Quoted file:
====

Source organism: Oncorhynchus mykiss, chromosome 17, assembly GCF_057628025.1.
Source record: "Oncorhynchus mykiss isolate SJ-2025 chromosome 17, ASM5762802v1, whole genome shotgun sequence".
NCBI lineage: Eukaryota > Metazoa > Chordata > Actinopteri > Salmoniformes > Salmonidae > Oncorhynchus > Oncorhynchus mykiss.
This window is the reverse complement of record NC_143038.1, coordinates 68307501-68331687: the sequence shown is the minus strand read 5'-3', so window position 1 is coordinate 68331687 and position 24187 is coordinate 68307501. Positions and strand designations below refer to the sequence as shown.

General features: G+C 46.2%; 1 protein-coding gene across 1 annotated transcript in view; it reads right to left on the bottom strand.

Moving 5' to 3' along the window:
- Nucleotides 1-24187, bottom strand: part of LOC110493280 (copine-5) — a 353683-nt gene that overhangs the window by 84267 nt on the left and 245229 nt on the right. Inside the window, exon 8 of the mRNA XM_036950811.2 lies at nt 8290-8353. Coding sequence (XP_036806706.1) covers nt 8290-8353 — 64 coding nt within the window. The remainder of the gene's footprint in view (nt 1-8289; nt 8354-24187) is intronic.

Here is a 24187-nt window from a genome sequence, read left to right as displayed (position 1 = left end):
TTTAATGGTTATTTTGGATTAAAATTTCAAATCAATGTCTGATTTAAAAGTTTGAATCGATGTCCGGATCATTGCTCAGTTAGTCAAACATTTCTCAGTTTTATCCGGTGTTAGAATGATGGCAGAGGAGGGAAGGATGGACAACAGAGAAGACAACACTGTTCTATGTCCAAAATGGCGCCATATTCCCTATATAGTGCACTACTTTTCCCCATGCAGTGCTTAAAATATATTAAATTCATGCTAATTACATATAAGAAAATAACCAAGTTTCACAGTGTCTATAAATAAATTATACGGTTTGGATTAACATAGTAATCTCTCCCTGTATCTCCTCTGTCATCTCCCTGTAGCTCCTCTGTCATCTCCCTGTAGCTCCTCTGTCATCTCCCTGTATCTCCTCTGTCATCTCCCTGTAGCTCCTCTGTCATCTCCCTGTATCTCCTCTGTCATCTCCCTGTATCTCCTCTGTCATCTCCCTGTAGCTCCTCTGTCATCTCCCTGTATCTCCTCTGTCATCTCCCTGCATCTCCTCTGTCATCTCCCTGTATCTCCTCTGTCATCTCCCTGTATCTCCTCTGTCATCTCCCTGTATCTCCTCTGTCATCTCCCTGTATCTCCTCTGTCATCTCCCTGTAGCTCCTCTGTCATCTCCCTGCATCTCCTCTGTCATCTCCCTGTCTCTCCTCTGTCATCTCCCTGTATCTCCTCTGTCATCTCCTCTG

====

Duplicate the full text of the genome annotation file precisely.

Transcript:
Source organism: Oncorhynchus mykiss, chromosome 17, assembly GCF_057628025.1.
Source record: "Oncorhynchus mykiss isolate SJ-2025 chromosome 17, ASM5762802v1, whole genome shotgun sequence".
NCBI lineage: Eukaryota > Metazoa > Chordata > Actinopteri > Salmoniformes > Salmonidae > Oncorhynchus > Oncorhynchus mykiss.
This window is the reverse complement of record NC_143038.1, coordinates 68307501-68331687: the sequence shown is the minus strand read 5'-3', so window position 1 is coordinate 68331687 and position 24187 is coordinate 68307501. Positions and strand designations below refer to the sequence as shown.

General features: G+C 46.2%; 1 protein-coding gene across 1 annotated transcript in view; it reads right to left on the bottom strand.

Moving 5' to 3' along the window:
- Nucleotides 1-24187, bottom strand: part of LOC110493280 (copine-5) — a 353683-nt gene that overhangs the window by 84267 nt on the left and 245229 nt on the right. Inside the window, exon 8 of the mRNA XM_036950811.2 lies at nt 8290-8353. Coding sequence (XP_036806706.1) covers nt 8290-8353 — 64 coding nt within the window. The remainder of the gene's footprint in view (nt 1-8289; nt 8354-24187) is intronic.

Here is a 24187-nt window from a genome sequence, read left to right as displayed (position 1 = left end):
TTTAATGGTTATTTTGGATTAAAATTTCAAATCAATGTCTGATTTAAAAGTTTGAATCGATGTCCGGATCATTGCTCAGTTAGTCAAACATTTCTCAGTTTTATCCGGTGTTAGAATGATGGCAGAGGAGGGAAGGATGGACAACAGAGAAGACAACACTGTTCTATGTCCAAAATGGCGCCATATTCCCTATATAGTGCACTACTTTTCCCCATGCAGTGCTTAAAATATATTAAATTCATGCTAATTACATATAAGAAAATAACCAAGTTTCACAGTGTCTATAAATAAATTATACGGTTTGGATTAACATAGTAATCTCTCCCTGTATCTCCTCTGTCATCTCCCTGTAGCTCCTCTGTCATCTCCCTGTAGCTCCTCTGTCATCTCCCTGTATCTCCTCTGTCATCTCCCTGTAGCTCCTCTGTCATCTCCCTGTATCTCCTCTGTCATCTCCCTGTATCTCCTCTGTCATCTCCCTGTAGCTCCTCTGTCATCTCCCTGTATCTCCTCTGTCATCTCCCTGCATCTCCTCTGTCATCTCCCTGTATCTCCTCTGTCATCTCCCTGTATCTCCTCTGTCATCTCCCTGTATCTCCTCTGTCATCTCCCTGTATCTCCTCTGTCATCTCCCTGTAGCTCCTCTGTCATCTCCCTGCATCTCCTCTGTCATCTCCCTGTCTCTCCTCTGTCATCTCCCTGTATCTCCTCTGTCATCTCCTCTG